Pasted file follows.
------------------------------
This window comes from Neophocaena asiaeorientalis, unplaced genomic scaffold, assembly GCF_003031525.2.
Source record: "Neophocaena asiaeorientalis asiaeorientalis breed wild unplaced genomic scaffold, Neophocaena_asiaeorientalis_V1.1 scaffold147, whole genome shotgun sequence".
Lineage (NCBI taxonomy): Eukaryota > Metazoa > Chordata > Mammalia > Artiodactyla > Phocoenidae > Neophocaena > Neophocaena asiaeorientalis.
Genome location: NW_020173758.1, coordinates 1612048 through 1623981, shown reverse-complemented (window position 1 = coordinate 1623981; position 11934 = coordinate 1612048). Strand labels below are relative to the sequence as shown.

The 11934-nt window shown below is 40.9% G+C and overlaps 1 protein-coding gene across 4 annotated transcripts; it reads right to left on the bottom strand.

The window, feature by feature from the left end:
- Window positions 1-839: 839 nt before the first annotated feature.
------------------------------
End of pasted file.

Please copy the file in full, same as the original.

This window comes from Neophocaena asiaeorientalis, unplaced genomic scaffold, assembly GCF_003031525.2.
Source record: "Neophocaena asiaeorientalis asiaeorientalis breed wild unplaced genomic scaffold, Neophocaena_asiaeorientalis_V1.1 scaffold147, whole genome shotgun sequence".
Lineage (NCBI taxonomy): Eukaryota > Metazoa > Chordata > Mammalia > Artiodactyla > Phocoenidae > Neophocaena > Neophocaena asiaeorientalis.
Genome location: NW_020173758.1, coordinates 1612048 through 1623981, shown reverse-complemented (window position 1 = coordinate 1623981; position 11934 = coordinate 1612048). Strand labels below are relative to the sequence as shown.

The 11934-nt window shown below is 40.9% G+C and overlaps 1 protein-coding gene across 4 annotated transcripts; it reads right to left on the bottom strand.

The window, feature by feature from the left end:
- Window positions 1-839: 839 nt before the first annotated feature.